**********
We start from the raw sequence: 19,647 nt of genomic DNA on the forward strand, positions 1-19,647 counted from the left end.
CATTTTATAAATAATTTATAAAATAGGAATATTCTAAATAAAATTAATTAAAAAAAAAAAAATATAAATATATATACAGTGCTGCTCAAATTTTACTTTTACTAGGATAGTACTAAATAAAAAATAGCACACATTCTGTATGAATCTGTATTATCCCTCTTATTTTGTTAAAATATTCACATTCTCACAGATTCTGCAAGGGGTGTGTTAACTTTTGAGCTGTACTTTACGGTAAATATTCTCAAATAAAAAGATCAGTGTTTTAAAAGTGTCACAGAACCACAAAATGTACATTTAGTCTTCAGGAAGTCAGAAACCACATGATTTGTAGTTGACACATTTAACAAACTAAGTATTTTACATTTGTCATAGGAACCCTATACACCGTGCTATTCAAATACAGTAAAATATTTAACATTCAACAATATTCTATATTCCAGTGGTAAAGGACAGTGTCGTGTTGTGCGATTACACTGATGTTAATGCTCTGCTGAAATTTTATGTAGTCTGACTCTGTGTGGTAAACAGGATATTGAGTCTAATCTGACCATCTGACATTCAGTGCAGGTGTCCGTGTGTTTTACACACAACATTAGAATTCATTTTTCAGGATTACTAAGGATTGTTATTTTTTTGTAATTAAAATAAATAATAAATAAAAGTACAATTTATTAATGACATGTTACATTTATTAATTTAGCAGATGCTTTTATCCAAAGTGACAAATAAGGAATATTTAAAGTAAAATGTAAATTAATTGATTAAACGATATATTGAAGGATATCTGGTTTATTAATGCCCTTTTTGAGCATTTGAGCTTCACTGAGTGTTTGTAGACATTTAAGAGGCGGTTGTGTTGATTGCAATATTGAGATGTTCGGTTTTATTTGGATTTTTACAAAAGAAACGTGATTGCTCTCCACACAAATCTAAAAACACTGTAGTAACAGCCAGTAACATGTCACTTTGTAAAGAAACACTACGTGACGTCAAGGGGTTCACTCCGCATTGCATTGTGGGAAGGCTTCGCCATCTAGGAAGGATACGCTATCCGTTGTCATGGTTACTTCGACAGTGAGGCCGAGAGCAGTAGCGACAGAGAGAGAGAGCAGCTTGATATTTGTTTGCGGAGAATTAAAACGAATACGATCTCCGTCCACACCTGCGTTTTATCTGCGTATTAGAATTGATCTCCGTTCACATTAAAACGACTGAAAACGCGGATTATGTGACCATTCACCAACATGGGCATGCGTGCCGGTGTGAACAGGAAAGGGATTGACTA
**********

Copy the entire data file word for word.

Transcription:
We start from the raw sequence: 19,647 nt of genomic DNA on the forward strand, positions 1-19,647 counted from the left end.
CATTTTATAAATAATTTATAAAATAGGAATATTCTAAATAAAATTAATTAAAAAAAAAAAAATATAAATATATATACAGTGCTGCTCAAATTTTACTTTTACTAGGATAGTACTAAATAAAAAATAGCACACATTCTGTATGAATCTGTATTATCCCTCTTATTTTGTTAAAATATTCACATTCTCACAGATTCTGCAAGGGGTGTGTTAACTTTTGAGCTGTACTTTACGGTAAATATTCTCAAATAAAAAGATCAGTGTTTTAAAAGTGTCACAGAACCACAAAATGTACATTTAGTCTTCAGGAAGTCAGAAACCACATGATTTGTAGTTGACACATTTAACAAACTAAGTATTTTACATTTGTCATAGGAACCCTATACACCGTGCTATTCAAATACAGTAAAATATTTAACATTCAACAATATTCTATATTCCAGTGGTAAAGGACAGTGTCGTGTTGTGCGATTACACTGATGTTAATGCTCTGCTGAAATTTTATGTAGTCTGACTCTGTGTGGTAAACAGGATATTGAGTCTAATCTGACCATCTGACATTCAGTGCAGGTGTCCGTGTGTTTTACACACAACATTAGAATTCATTTTTCAGGATTACTAAGGATTGTTATTTTTTTGTAATTAAAATAAATAATAAATAAAAGTACAATTTATTAATGACATGTTACATTTATTAATTTAGCAGATGCTTTTATCCAAAGTGACAAATAAGGAATATTTAAAGTAAAATGTAAATTAATTGATTAAACGATATATTGAAGGATATCTGGTTTATTAATGCCCTTTTTGAGCATTTGAGCTTCACTGAGTGTTTGTAGACATTTAAGAGGCGGTTGTGTTGATTGCAATATTGAGATGTTCGGTTTTATTTGGATTTTTACAAAAGAAACGTGATTGCTCTCCACACAAATCTAAAAACACTGTAGTAACAGCCAGTAACATGTCACTTTGTAAAGAAACACTACGTGACGTCAAGGGGTTCACTCCGCATTGCATTGTGGGAAGGCTTCGCCATCTAGGAAGGATACGCTATCCGTTGTCATGGTTACTTCGACAGTGAGGCCGAGAGCAGTAGCGACAGAGAGAGAGAGCAGCTTGATATTTGTTTGCGGAGAATTAAAACGAATACGATCTCCGTCCACACCTGCGTTTTATCTGCGTATTAGAATTGATCTCCGTTCACATTAAAACGACTGAAAACGCGGATTATGTGACCATTCACCAACATGGGCATGCGTGCCGGTGTGAACAGGAAAGGGATTGACTA